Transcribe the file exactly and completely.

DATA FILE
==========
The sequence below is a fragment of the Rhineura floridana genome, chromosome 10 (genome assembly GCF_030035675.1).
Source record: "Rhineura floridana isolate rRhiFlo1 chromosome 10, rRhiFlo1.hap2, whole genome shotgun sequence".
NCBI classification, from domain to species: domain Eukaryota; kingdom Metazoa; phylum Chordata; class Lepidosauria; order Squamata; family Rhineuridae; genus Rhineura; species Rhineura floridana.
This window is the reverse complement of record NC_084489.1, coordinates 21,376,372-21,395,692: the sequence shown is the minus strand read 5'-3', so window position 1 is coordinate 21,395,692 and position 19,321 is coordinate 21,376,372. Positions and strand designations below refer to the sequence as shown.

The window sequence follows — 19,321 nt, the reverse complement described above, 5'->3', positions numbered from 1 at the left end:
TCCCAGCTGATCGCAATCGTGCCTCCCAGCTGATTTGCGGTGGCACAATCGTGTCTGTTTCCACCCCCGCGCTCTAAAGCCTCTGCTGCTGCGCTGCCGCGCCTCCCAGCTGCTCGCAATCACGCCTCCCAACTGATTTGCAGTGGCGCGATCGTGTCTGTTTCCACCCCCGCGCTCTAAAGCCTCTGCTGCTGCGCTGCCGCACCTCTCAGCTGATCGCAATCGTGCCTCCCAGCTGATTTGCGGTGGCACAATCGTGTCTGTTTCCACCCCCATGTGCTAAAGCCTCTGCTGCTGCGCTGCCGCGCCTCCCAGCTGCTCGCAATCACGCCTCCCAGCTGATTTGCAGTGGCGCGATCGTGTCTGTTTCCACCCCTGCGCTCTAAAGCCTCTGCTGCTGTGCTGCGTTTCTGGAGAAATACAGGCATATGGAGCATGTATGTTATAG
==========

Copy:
The sequence below is a fragment of the Rhineura floridana genome, chromosome 10 (genome assembly GCF_030035675.1).
Source record: "Rhineura floridana isolate rRhiFlo1 chromosome 10, rRhiFlo1.hap2, whole genome shotgun sequence".
NCBI classification, from domain to species: domain Eukaryota; kingdom Metazoa; phylum Chordata; class Lepidosauria; order Squamata; family Rhineuridae; genus Rhineura; species Rhineura floridana.
This window is the reverse complement of record NC_084489.1, coordinates 21,376,372-21,395,692: the sequence shown is the minus strand read 5'-3', so window position 1 is coordinate 21,395,692 and position 19,321 is coordinate 21,376,372. Positions and strand designations below refer to the sequence as shown.

The window sequence follows — 19,321 nt, the reverse complement described above, 5'->3', positions numbered from 1 at the left end:
TCCCAGCTGATCGCAATCGTGCCTCCCAGCTGATTTGCGGTGGCACAATCGTGTCTGTTTCCACCCCCGCGCTCTAAAGCCTCTGCTGCTGCGCTGCCGCGCCTCCCAGCTGCTCGCAATCACGCCTCCCAACTGATTTGCAGTGGCGCGATCGTGTCTGTTTCCACCCCCGCGCTCTAAAGCCTCTGCTGCTGCGCTGCCGCACCTCTCAGCTGATCGCAATCGTGCCTCCCAGCTGATTTGCGGTGGCACAATCGTGTCTGTTTCCACCCCCATGTGCTAAAGCCTCTGCTGCTGCGCTGCCGCGCCTCCCAGCTGCTCGCAATCACGCCTCCCAGCTGATTTGCAGTGGCGCGATCGTGTCTGTTTCCACCCCTGCGCTCTAAAGCCTCTGCTGCTGTGCTGCGTTTCTGGAGAAATACAGGCATATGGAGCATGTATGTTATAG